"Misty-eyed" did sound a bit much to me too, but...hot damn, another parent means another person to do the boring stuff! Maybe these polyams really do know how to sell themselves in the end, because dull as it sounds to get your calendar out for scheduled time with the other, another pair of hands makes hands-on parenting sound a lot better right about now! (i.e., maybe I need to get out my Google calendar after all, Anita! :))

In all seriousness (she says, tongue-in-cheek), what I like about these polyams is that, even if some of them wear purple drawstring pants (and I suspect quite a few of them do), they refuse to live on other people's terms. What I don't like is that it all sounds quite unglamorous and unsexy, all that talk about communication and scheduling. It also sounds kind of funny. I hate to say it but the notion of three of you treating each other as if all are equals in a relationship... somehow it just makes me giggle. Not sure exactly why.

But I realize there are lots of ways to be polyams beyond three-way marriage. For my part, I really only want to hear about the polyams that aren't interested in selling their lives as normal. Normal is boring, as we normal-borings know all too well. Normal is full of schedules and calendars and obligations. Why would you want to compound it?

Anita Wagner said...

Maybe "misty-eyed" was the wrong term. In my experience certainly people in traditional monogamous relationships speak rather wistfully about some of the benefits of polyamory. Maybe that's what she meant.

As to all the boring stuff, what we have is differing communication goals. We poly people find that we are frequently villified for the sexual aspect of polyamory, and we don't like it. It isn't our primary reason for living as we do, and we don't like having our sex lives sensationalized. Surely this is understandable.

That said, OK, here's what's exciting to me. It's exciting to be loved by more than one person. It's amazing to have the ardor of more than one, have more than one who is happy to kiss you hello, happy to cuddle with you, and yes, happy to make love with you. It's very validating. And it helps a lot in that we don't end up in the rut many find themselves in in long term monogamous relationships, no matter how committed and generally satisfied we are with that partnership.

Especially when we are getting involved with someone new, we have all the same falling in love excitement (we call that new relationship energy). That excitement follows us home to our existing relationships and often recharges them as well. We are grateful to our existing partners for their generosity of spirit in being willing to share us, and that enhances the existing relationship even more.

And yes, making love with and being pleasured by two people creates a lot more sexual energy and powerful loving feelings than we experience with one. This is not to put that down, one-on-one sex has it's own charm and intensity and is plenty gratifying for plenty of people. Most poly people still have sex the majority of the time with only one person. Some never have sex with more than one and conduct their relationships separately. That's certainly true for me and my partner.

It's exciting to be in relationship with someone who doesn't want to own you and who doesn't have excessive expectations about your meeting all their needs all the time, someone with the confidence to give you the gift of freedom to love others without being threatened. It's not always easy, but those who succeed at this eventually get to that point, and it's a powerful bonding experience when they do.

After having been cheated on in a former marriage, it is also exciting to me to know that the trade off for sharing my partner with others is that he's never going to cheat on me and I don't have to worry about going through that kind of betrayal and heartbreak again. There's no reason for him to.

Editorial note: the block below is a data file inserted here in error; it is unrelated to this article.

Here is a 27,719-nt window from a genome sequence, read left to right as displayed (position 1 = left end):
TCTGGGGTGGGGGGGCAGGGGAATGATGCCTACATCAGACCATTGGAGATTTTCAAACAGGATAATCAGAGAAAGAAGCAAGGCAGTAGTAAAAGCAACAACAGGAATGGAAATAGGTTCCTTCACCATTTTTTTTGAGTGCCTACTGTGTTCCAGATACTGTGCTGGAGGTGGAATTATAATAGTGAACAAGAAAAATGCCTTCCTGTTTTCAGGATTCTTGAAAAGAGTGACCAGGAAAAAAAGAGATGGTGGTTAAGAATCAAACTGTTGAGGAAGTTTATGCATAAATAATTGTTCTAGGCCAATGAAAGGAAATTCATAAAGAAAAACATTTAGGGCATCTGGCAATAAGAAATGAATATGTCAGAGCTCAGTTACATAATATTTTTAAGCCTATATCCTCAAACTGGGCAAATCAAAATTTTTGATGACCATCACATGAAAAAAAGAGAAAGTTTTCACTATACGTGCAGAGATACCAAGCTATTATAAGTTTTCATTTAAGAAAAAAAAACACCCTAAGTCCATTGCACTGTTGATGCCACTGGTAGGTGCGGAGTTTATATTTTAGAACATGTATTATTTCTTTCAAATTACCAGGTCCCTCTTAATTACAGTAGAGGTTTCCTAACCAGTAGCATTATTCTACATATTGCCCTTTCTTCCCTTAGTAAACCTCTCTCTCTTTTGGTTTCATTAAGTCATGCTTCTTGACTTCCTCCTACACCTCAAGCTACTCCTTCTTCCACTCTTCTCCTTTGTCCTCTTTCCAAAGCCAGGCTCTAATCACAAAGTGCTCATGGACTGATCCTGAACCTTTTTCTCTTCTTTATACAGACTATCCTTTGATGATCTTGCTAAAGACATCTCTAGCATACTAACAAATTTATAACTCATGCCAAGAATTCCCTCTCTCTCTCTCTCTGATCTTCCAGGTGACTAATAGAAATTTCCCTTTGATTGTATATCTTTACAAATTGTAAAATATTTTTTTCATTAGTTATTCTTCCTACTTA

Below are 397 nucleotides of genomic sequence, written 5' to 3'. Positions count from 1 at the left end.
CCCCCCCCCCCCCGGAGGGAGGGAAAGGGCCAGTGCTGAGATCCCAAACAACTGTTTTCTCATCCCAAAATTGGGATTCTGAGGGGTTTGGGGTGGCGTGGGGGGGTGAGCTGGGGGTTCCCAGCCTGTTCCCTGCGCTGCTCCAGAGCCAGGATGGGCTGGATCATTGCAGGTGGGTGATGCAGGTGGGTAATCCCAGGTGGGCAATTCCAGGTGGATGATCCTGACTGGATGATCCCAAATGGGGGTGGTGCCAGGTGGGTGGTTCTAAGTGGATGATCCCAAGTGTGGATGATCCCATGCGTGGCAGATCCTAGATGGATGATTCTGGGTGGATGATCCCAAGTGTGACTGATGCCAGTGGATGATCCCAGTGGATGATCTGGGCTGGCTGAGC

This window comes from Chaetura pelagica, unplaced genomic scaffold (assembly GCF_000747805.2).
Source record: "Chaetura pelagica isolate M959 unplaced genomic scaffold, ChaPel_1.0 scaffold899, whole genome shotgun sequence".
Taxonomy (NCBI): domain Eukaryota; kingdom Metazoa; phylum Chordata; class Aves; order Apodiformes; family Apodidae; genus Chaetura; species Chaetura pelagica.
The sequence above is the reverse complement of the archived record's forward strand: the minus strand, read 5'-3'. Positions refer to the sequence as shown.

For some it's exciting to have an extended family, a "bouquet of lovers" as someone referred to it, where we and our partners gather with their partners for holidays, birthdays, commitment ceremonies, and so forth. It's sort of an instant group with whom to party and celebrate.

I'd be happy to answer more specific questions if you'd tell me what you want to know.

Daisy said...

I still wonder if this whole post was an effort to announce, and then cover up, the destruction of the Bangy.

Big Momma Pimpalishisness said...

Just found your blog through an ad on my blog. Love it here! Will be back soon :)

MommyKnows said...

HMMMM ...

Anita Wagner said...

Daisy said: "I still wonder if this whole post was an effort to announce, and then cover up, the destruction of the Bangy."

Um, were you referring to my post above yours? I don't know what this means - what is the Bangy?

Anyone know?

Crabmommy said...

Anita, "bangy" sounds sexy but alas, they are referring to my 3-yr-old's special blanket, which I lost and promised to post about. but I am still high and lazy on turkey tryptophan and haven't yet returned to blogging. People, stay tuned about bangy. I have to think of a way to make that story funny and interesting instead of just plain sad. And polyams everywhere, have a very merry holiday season (but please don't be wearing purple, now!). Good luck to you all and Anita, thanks especially to you for spreading the love here at Crabmommy and giving us the dish.

Hardy said...

Strange but in my neck of the woods, "polyamorists" means multiple lovers akin to the "swingers" of the 60's. Far from the commitment-centric marriages of Utah.

It's become quite trendy in this age of internet dating, dwindling leisure time and social networking. It makes sense if you think about Myspace, Facebook, and making lists of "friends". All for one and one for all.

Anita Wagner said...

Hardy, a lot of people appropriate the word polyamory because they think they know what it means when they clearly don't. Some also think it sounds better than "swinger". Though I support swinging as a valid lifestyle choice for those for whom it works - and there are probably ten of them for every poly person - I've never really appreciated it when those whose sexual relationships contain little if any ongoing committed romantic relating decide to call themselves polyamorists. It confuses people, as you see.

Of course, there *are* polyamorists who also swing, i.e. enjoy recreational sex in social settings. Maybe that's who the folks you refer to are.